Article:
transition on some input is not defined
• We can apply determinization, and we will
end up with
– singleton sets
– empty set (this becomes trap state)
• Trap state: a state that has self-loops for all
symbols, and is non-accepting.
Complementation, Inclusion,
• Can compute complement: switch accepting
and non-accepting states in deterministic
machine (wrong for non-deterministic)
• We can compute intersection, inclusion,
• Intersection: complement union of
• Set difference: intersection with complement
• Inclusion: emptiness of set difference
• Equivalence: two inclusions
Exercise: first, nullable
• For each of the following languages find the
first set. Determine if the language is nullable.
– (a|b)* (b|d) ((c|a|d)* | a*)
– language given by automaton:
Automated Construction of Lexers
– let r1, r2, ..., rn be regular expressions for token classes
– consider combined regular expression: (r1 | r2 | ... | rn )*
– recursively map a regular expression to a non-deterministic
– eliminate epsilon transitions and determinize
– optionally minimize A3 to reduce its size  A4
– the result only checks that input can be split into tokens,
does not say how to split it
From (r1|r2|...|rn )* to a Lexer
• Construct machine for each ri labelling
different accepting states differently
• for each accepting state of ri specify the token
class i being recognized
• longest match rule: remember last token and
input position for a last accepted state
• when no accepting state can be reached
(effectively: when we are in a trap state)
– revert position to last accepted state
– return last accepted token
Exercise: Build Lexical Analyzer Part
For these two tokens, using longest match,
where first has the priority:
binaryToken ::= (z|1)*
ternaryToken ::= (0|1|2)*
1111z1021z1 
Lexical Analyzer
binaryToken ::= (z|1)*
ternaryToken ::= (0|1|2)*
1111z1021z1 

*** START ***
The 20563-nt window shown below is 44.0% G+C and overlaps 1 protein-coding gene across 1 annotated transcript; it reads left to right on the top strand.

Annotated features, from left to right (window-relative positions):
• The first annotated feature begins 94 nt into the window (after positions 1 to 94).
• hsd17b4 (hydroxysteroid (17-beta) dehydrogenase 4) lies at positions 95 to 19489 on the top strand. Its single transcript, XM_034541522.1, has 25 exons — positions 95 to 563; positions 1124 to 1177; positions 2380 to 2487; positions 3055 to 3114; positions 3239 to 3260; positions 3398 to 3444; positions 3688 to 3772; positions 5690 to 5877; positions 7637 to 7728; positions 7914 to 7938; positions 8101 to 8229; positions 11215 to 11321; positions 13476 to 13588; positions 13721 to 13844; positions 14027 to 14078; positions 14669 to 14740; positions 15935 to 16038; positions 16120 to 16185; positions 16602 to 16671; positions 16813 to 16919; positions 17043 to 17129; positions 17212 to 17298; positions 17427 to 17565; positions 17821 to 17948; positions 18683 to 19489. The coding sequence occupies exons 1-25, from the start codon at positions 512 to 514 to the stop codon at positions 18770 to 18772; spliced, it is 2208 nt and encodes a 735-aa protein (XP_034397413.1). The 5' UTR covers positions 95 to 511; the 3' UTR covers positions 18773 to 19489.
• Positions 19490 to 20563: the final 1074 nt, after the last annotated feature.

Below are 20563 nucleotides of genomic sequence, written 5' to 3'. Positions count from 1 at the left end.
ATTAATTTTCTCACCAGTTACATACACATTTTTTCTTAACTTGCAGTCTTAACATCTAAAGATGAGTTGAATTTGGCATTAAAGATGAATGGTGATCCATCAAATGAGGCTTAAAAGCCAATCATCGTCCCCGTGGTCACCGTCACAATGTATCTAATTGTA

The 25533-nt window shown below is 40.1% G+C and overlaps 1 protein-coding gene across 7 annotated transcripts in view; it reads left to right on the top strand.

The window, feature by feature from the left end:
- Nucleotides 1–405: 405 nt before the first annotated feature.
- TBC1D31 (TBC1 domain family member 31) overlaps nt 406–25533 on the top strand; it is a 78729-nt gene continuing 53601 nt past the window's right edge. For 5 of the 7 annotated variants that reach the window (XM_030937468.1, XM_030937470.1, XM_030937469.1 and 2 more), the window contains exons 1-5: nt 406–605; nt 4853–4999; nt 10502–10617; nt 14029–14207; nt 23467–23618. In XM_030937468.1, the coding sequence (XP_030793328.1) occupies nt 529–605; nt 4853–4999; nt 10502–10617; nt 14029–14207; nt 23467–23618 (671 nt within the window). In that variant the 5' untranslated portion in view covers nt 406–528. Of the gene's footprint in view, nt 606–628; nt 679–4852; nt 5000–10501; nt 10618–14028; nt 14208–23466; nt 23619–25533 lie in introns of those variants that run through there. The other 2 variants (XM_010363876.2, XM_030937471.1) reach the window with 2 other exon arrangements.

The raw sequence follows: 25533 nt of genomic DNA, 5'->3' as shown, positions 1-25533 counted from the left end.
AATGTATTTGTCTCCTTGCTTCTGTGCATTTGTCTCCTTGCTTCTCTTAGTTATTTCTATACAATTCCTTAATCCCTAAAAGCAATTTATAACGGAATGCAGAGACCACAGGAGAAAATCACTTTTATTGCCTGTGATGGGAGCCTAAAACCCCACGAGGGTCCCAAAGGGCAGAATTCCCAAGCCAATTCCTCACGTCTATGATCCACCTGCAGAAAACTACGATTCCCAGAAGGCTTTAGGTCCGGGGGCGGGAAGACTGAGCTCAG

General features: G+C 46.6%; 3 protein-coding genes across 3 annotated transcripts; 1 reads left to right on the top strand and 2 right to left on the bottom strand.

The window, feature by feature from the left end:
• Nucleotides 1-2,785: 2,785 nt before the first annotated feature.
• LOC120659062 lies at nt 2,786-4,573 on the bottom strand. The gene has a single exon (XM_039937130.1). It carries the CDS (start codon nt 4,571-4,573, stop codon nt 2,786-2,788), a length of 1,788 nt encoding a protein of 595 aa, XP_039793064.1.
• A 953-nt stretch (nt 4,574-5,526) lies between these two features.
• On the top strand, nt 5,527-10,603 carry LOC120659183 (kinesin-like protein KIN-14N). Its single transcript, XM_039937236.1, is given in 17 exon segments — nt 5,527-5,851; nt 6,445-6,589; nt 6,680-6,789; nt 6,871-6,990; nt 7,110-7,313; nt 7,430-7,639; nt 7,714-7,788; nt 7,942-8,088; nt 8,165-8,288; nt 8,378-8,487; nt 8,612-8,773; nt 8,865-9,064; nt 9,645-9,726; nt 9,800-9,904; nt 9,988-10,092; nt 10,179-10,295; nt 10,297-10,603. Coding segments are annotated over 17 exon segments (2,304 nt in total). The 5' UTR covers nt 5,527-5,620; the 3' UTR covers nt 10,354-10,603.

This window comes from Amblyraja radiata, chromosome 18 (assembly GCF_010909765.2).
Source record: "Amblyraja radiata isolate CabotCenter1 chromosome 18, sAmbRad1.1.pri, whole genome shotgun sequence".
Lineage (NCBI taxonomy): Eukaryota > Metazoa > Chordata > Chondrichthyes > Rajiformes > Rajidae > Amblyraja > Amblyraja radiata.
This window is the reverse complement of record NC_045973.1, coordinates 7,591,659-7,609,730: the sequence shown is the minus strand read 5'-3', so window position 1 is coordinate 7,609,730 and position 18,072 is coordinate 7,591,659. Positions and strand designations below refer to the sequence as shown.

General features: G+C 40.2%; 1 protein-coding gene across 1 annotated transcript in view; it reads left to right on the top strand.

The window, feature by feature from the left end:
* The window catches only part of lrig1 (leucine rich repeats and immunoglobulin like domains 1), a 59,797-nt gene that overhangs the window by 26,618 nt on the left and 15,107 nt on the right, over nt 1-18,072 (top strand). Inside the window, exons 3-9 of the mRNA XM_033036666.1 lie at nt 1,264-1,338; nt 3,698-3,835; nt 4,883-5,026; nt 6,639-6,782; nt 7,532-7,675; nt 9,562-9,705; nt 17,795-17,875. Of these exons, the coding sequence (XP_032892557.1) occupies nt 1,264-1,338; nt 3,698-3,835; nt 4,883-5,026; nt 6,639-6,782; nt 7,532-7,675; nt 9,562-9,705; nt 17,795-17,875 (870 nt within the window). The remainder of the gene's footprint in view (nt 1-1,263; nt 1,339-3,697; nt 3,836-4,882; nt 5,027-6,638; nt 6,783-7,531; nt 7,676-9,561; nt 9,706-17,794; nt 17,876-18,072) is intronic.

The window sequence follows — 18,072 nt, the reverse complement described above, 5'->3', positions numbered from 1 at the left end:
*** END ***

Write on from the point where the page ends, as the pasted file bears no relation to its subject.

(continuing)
Exercise: first, nullable
• For each of the following languages find the
first set. Determine if the language is nullable.
– (a|b)*(b|d)((c|a|d)* | a*)
– language given by automaton:
Exercise: Realistic Integer Literals
• Integer literals are in three forms in Scala: decimal,
hexadecimal and octal. The compiler discriminates different
classes from their beginning.
– Decimal integers are started with a non-zero digit.
– Hexadecimal numbers begin with 0x or 0X and may
contain the digits from 0 through 9 as well as upper or
lowercase digits A to F afterwards.
– If the integer number starts with zero, it is in octal
representation so it can contain only digits 0 through 7.
– l or L at the end of the literal shows the number is Long.
• Draw a single DFA that accepts all the allowable integer
• Write the corresponding regular expression.
• Let L be the language of strings A = {<, =}
defined by regexp (<|=| <====*), that is,
L contains <,=, and words <=n for n>2.
• Construct a DFA that accepts L
• Describe how the lexical analyzer will tokenize
the following inputs.
1) <=====
2) ==<==<==<==<==
3) <=====<
More Questions
• Find automaton or regular expression for:
– Sequence of open and closed parentheses of even
– as many digits before as after decimal point?
– Sequence of balanced parentheses
( ( () ) ())
- balanced
- not balanced
– Comment as a sequence of space,LF,TAB, and
comments from // until LF
– Nested comments like /* ... /* */ … */

similar documents